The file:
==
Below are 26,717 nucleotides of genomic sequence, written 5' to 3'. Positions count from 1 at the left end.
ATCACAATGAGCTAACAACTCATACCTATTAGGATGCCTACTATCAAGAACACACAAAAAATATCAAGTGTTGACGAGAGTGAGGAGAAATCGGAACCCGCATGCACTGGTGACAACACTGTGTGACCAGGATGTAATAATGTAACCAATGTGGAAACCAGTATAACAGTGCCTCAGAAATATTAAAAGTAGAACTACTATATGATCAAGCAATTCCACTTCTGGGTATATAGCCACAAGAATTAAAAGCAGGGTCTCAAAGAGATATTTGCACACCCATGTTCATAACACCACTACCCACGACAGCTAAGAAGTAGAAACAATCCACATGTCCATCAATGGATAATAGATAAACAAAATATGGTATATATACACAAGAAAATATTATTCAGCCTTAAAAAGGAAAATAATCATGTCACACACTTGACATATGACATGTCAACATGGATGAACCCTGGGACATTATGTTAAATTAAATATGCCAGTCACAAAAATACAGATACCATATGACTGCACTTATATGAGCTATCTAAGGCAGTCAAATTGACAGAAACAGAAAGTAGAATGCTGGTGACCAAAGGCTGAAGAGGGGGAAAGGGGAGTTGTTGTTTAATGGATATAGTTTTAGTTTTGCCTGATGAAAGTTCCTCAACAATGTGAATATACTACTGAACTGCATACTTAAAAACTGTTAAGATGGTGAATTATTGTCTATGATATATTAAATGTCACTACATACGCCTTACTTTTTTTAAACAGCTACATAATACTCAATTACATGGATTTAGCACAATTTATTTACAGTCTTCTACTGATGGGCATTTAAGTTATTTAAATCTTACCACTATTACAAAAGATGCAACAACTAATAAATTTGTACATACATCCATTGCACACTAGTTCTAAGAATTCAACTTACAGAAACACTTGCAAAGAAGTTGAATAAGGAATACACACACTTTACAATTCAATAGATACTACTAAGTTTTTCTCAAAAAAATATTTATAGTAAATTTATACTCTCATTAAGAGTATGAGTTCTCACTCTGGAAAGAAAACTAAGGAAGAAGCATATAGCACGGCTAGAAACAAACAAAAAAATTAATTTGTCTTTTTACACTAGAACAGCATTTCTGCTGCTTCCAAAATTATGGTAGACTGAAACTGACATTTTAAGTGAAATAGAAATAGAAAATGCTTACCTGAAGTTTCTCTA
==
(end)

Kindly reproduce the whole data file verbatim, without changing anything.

Below are 26,717 nucleotides of genomic sequence, written 5' to 3'. Positions count from 1 at the left end.
ATCACAATGAGCTAACAACTCATACCTATTAGGATGCCTACTATCAAGAACACACAAAAAATATCAAGTGTTGACGAGAGTGAGGAGAAATCGGAACCCGCATGCACTGGTGACAACACTGTGTGACCAGGATGTAATAATGTAACCAATGTGGAAACCAGTATAACAGTGCCTCAGAAATATTAAAAGTAGAACTACTATATGATCAAGCAATTCCACTTCTGGGTATATAGCCACAAGAATTAAAAGCAGGGTCTCAAAGAGATATTTGCACACCCATGTTCATAACACCACTACCCACGACAGCTAAGAAGTAGAAACAATCCACATGTCCATCAATGGATAATAGATAAACAAAATATGGTATATATACACAAGAAAATATTATTCAGCCTTAAAAAGGAAAATAATCATGTCACACACTTGACATATGACATGTCAACATGGATGAACCCTGGGACATTATGTTAAATTAAATATGCCAGTCACAAAAATACAGATACCATATGACTGCACTTATATGAGCTATCTAAGGCAGTCAAATTGACAGAAACAGAAAGTAGAATGCTGGTGACCAAAGGCTGAAGAGGGGGAAAGGGGAGTTGTTGTTTAATGGATATAGTTTTAGTTTTGCCTGATGAAAGTTCCTCAACAATGTGAATATACTACTGAACTGCATACTTAAAAACTGTTAAGATGGTGAATTATTGTCTATGATATATTAAATGTCACTACATACGCCTTACTTTTTTTAAACAGCTACATAATACTCAATTACATGGATTTAGCACAATTTATTTACAGTCTTCTACTGATGGGCATTTAAGTTATTTAAATCTTACCACTATTACAAAAGATGCAACAACTAATAAATTTGTACATACATCCATTGCACACTAGTTCTAAGAATTCAACTTACAGAAACACTTGCAAAGAAGTTGAATAAGGAATACACACACTTTACAATTCAATAGATACTACTAAGTTTTTCTCAAAAAAATATTTATAGTAAATTTATACTCTCATTAAGAGTATGAGTTCTCACTCTGGAAAGAAAACTAAGGAAGAAGCATATAGCACGGCTAGAAACAAACAAAAAAATTAATTTGTCTTTTTACACTAGAACAGCATTTCTGCTGCTTCCAAAATTATGGTAGACTGAAACTGACATTTTAAGTGAAATAGAAATAGAAAATGCTTACCTGAAGTTTCTCTA